WASHINGTON, D.C. – After five major banks announced that they would not finance oil and gas leasing and development in the Arctic, Energy Secretary Dan Brouillette made the shocking allegation that banks were practicing “redlining,” a historic, racist practice of excluding minority communities from financial support. Brouillette’s comments obfuscate the fact that oil, gas, and mining companies continue to receive significant funding from banks and the federal government. Communities of color would have been lucky to receive such treatment when “redlining” was legal.
“Sec. Brouillette’s attempt to appropriate the historic, government-sanctioned discrimination against black and brown Americans to cry poverty for big oil is deeply concerning. It calls into question his judgment as energy secretary and how seriously he takes the civil rights struggles of millions of Americans,” said Chris Saeger, Accountable.US director of strategic initiatives. “What’s more, his comments are also factually untrue: oil and gas companies continue to receive billions of dollars in government funding during the coronavirus pandemic, at a time when every tax dollar should be supporting small businesses and working families.”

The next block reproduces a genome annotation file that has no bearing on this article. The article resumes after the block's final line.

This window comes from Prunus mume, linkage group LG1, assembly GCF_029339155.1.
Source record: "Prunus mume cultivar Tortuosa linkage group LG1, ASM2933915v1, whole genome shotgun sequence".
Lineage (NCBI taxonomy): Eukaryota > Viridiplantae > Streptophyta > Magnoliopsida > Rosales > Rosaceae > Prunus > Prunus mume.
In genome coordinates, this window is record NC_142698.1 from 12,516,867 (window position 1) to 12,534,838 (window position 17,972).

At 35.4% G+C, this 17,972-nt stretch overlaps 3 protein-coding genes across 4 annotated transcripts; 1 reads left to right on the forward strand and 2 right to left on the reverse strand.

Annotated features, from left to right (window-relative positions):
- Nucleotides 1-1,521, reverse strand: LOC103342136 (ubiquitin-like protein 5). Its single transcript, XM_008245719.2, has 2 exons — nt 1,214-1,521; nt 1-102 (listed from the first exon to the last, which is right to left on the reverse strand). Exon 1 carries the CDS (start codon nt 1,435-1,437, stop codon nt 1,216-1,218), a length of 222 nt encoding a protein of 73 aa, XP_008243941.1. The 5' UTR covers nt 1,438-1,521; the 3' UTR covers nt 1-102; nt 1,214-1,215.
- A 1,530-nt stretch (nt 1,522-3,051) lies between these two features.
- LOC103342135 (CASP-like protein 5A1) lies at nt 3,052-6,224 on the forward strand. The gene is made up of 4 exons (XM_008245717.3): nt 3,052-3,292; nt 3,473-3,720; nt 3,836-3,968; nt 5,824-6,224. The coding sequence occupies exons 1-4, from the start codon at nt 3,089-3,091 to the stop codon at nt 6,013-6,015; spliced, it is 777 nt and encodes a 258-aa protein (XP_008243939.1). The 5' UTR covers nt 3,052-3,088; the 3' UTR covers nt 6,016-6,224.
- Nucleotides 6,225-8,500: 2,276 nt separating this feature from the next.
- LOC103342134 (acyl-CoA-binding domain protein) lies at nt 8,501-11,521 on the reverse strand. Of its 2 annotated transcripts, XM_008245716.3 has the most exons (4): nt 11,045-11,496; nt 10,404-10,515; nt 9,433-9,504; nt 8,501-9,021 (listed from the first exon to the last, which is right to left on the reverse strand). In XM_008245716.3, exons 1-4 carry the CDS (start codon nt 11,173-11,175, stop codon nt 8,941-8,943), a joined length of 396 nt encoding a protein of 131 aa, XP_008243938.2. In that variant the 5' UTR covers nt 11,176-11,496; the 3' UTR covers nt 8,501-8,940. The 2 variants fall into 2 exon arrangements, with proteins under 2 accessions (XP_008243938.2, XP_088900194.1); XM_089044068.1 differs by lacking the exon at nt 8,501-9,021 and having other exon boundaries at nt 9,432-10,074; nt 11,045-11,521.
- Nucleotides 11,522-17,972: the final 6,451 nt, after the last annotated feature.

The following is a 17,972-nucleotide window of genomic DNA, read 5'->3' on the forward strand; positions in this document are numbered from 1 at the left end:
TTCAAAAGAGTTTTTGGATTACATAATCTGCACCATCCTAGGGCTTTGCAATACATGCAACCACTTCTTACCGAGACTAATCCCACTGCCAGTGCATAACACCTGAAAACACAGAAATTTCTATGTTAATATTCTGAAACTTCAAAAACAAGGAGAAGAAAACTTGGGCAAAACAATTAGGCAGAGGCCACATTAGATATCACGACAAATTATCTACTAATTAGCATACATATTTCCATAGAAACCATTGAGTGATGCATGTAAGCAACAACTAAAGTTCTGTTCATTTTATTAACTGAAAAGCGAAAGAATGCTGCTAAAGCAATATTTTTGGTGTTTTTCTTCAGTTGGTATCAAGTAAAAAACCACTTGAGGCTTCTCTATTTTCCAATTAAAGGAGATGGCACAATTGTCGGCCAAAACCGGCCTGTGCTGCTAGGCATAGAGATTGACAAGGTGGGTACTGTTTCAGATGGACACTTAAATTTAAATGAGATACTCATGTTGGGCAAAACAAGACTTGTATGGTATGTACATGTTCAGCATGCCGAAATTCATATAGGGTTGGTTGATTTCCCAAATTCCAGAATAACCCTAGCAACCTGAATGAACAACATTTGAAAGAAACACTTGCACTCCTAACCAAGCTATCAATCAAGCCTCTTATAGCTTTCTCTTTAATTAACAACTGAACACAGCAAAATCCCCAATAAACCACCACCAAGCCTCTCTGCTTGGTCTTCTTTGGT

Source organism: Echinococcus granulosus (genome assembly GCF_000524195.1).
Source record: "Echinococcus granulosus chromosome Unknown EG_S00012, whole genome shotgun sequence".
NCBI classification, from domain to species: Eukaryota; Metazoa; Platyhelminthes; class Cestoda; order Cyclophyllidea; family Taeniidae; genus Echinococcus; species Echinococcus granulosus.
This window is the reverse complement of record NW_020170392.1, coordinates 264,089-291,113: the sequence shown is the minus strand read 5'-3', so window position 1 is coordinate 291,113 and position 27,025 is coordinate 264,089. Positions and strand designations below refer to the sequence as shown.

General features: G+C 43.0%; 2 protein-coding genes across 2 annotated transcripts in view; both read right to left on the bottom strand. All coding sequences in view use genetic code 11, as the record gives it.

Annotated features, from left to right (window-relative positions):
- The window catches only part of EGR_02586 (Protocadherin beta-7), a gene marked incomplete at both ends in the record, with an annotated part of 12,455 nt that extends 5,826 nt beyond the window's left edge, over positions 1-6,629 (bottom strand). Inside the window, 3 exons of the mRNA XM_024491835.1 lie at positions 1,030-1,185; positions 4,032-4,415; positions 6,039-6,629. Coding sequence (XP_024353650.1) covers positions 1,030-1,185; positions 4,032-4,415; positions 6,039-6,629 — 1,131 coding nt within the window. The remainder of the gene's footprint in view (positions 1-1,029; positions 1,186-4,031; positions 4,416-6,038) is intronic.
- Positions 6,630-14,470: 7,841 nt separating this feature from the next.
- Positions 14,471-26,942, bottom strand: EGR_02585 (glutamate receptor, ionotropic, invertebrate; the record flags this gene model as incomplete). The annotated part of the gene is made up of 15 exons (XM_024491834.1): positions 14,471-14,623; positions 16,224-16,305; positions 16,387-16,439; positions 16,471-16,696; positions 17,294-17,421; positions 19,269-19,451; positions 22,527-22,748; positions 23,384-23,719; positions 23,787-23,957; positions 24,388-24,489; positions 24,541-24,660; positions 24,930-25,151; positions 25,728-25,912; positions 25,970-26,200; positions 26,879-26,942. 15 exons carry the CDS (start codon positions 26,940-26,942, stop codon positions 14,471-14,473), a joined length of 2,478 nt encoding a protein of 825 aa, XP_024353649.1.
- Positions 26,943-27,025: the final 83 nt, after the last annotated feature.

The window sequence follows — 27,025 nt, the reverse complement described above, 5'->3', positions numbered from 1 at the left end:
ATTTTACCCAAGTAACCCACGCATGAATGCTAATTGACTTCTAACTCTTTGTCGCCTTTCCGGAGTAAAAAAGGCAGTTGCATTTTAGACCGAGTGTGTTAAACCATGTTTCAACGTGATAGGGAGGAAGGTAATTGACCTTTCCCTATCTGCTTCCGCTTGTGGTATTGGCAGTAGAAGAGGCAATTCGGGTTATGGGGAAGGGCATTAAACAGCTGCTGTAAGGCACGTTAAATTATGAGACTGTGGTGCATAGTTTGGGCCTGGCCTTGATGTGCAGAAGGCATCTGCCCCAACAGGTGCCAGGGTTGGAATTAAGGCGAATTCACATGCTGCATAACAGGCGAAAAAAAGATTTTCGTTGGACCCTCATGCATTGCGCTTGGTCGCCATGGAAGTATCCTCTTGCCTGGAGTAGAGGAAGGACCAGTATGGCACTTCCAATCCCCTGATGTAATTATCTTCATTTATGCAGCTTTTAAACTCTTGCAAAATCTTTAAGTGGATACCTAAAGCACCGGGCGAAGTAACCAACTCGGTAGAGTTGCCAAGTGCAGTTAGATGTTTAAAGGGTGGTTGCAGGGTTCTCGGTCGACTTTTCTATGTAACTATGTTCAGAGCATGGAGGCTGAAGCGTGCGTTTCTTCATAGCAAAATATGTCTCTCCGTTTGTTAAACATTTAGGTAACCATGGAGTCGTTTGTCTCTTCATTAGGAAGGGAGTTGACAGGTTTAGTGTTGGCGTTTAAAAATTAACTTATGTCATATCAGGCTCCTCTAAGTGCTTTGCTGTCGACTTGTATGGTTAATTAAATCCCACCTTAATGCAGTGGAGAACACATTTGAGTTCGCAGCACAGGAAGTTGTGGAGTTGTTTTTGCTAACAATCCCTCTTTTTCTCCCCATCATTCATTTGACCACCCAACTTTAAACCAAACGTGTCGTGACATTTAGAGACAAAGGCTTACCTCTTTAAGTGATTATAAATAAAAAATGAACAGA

Morgan Stanley, Citigroup Inc., Goldman Sachs Group Inc., JPMorgan Chase & Co. and Wells Fargo have recently ruled out financing Arctic oil and gas development — but it’s clear that oil and gas still have access to capital. Big banks have continued to lend, despite the high exposure of such lending.
Moreover, over one-third of big oil, mining, and related industries have already been awarded bailouts totaling nearly $3.9 billion through President Trump’s Small Business Administration. In just the first few weeks of the Payroll Protection Program (PPP), 11,168 ‘Mining’ corporations that include oil and gas, and related activities received some $3,894,793,207 in bailouts. The federal government also changed their rules about the upcoming Main Street Lending program to create a new pool of funding, just to allow oil corporations in debt access to yet another line of funding. And a stealth bailout slipped into the CARES Act has now allowed big oil to rack up $1.9 billion in tax breaks.